Central to his lavish portrayal is Kashmir’s setting as an alpine valley cradled by the Himalayas, described poetically as “mountains whose summits, at all times covered with snow, soar above the clouds and ordinary mist, and, like Mount Olympus, are constantly bright and serene.” He traces the origins of this valley lake according to legend, postulating more logically that it was formed by a sinking mountain and subterranean erosion rather than manually excavated by a saint. Crucially, it is now channelled by the outlets and canals into a peaceful river that winds through Kashmir’s capital Srinagar, fringed by charming houses with pretty gardens.

Bernier proceeds to extol Srinagar as emblematic of the valley’s cultivated beauty, strewn as it was with lush orchards, paddy fields and quaint hamlets along the riverbanks. He admires aspects such as the king’s Shalimar pleasure gardens with their tree-lined canals and fountains, the royal Takht-i-Sulaiman hill crowned with ancient Hindu and Muslim monuments, as well as the bustling timber houses and floating gardens on the iconic Dal Lake. Captivated by this “enchanting scene,” he argues passionately that Kashmir merits its exalted sobriquet as the “paradise of the Indies” and should rightfully hold Mughal sway over the neighbouring mountain kingdoms as far as Ceylon.

Beyond panoramas, Bernier’s account also spotlights the industrious character of Kashmir’s inhabitants, especially commending their agricultural bounty. He notes approvingly their ingenious irrigation systems allowing cultivation even on the valley’s hills and their prolific production of rice, saffron, fruits and vegetables. However, he singles out the manufacturing of Pashmina wool and shahtoosh shawls as Kashmir’s prime glory, which generates vital trade. He describes different types of superior quality Kashmiri shawls, patterned and fringed, fashioned from the fine wool of native goats or imported from Ladakh and Tibet. Though competitive copying was attempted in Mughal capitals like Agra and Lahore, Bernier declares none could match Kashmir’s artisanry, colour mastery or the secret locked in its waters.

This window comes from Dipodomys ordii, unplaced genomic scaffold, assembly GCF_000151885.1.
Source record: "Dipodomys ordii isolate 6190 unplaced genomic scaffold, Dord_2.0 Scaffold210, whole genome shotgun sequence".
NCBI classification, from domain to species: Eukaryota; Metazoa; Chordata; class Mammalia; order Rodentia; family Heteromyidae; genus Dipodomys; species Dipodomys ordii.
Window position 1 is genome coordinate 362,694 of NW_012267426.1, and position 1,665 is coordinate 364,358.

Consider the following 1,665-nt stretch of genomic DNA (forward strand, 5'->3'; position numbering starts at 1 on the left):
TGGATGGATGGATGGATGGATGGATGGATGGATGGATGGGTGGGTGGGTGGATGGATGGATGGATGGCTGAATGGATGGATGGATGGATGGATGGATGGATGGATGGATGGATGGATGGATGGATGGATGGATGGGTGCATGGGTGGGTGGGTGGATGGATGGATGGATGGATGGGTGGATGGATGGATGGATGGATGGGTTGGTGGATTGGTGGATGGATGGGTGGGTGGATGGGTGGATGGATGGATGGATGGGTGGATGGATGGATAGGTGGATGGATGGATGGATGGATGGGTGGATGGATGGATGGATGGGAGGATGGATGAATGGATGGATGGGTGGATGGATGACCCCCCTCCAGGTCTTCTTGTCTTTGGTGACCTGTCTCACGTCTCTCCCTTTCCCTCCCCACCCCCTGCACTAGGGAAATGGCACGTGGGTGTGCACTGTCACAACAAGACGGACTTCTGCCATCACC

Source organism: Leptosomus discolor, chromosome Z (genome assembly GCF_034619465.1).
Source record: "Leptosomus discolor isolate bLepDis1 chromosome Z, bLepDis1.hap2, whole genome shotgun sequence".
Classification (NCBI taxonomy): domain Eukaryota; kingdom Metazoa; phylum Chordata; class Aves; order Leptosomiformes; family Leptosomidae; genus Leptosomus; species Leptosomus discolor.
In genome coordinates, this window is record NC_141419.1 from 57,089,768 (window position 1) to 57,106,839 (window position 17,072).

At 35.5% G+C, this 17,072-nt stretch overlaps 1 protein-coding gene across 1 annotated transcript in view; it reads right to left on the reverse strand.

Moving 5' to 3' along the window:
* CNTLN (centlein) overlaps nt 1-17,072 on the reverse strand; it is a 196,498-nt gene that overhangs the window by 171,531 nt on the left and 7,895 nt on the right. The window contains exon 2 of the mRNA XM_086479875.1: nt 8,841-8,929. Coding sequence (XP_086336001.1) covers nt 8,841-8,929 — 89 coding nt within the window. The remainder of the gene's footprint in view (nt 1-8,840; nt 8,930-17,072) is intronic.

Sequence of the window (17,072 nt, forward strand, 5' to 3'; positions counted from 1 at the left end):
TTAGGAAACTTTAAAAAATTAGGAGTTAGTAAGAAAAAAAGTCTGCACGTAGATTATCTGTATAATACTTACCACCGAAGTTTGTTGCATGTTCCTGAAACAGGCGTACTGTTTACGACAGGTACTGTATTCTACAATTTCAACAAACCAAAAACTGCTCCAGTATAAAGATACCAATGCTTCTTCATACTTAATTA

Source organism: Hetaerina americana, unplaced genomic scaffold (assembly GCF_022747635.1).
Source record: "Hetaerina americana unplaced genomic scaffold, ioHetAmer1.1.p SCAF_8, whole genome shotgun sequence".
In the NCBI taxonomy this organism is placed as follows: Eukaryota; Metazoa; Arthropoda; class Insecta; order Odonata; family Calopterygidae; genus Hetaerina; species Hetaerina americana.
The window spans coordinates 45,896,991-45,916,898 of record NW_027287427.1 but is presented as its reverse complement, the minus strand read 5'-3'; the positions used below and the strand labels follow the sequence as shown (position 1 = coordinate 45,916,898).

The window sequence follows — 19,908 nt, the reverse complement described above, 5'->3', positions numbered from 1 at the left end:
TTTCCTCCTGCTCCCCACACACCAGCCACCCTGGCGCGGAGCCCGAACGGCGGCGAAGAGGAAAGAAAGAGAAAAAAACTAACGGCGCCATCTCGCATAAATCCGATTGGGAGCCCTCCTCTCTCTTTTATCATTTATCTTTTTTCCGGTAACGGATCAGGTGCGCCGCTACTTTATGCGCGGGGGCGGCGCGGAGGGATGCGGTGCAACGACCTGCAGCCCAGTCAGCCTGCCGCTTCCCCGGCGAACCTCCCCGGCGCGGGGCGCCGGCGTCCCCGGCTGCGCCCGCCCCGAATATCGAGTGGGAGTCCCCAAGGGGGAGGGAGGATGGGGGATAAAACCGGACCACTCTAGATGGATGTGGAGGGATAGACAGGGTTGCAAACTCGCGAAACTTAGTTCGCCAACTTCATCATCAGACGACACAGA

Anthropological Adventures

Another dimension emphasised is the distinctive appearance and wit of the Kashmiri populace. Bernier asserts they have fairer complexions and more European-style features than other Indians, with the striking beauty of even lower-class women. He playfully recounts his covert efforts to catch glimpses of the city’s exquisite but cloistered ladies through tricks like distributing sweets via a learned guide. These intelligent, poetic people also earned his admiration for technological and literary skills seen in carved woodwork, eloquent poetry, and artistic talent comparable to Persians. Since intermarriage with beautiful Kashmiri women was coveted to preserve the “white” Mughal lineage, Bernier cheekily argues Srinagar likely boasted ladies as lovely as any European belle.

This is the Poonch side of the breathtaking Mughal Road as captured from Pir Ki Gali. KL Image: Bilal Bahadur

Blending factual observations with sentimental impressions, he spotlights its unparalleled aesthetic charm and prosperous economy in a way that powerfully justifies its intervening Mughal and Afghan conquerors. Though a colonial European lens mostly colours his perspective on stereotypical Oriental themes like feminine beauty or royal indulgence, Bernier, at times, also demonstrates genuine openness.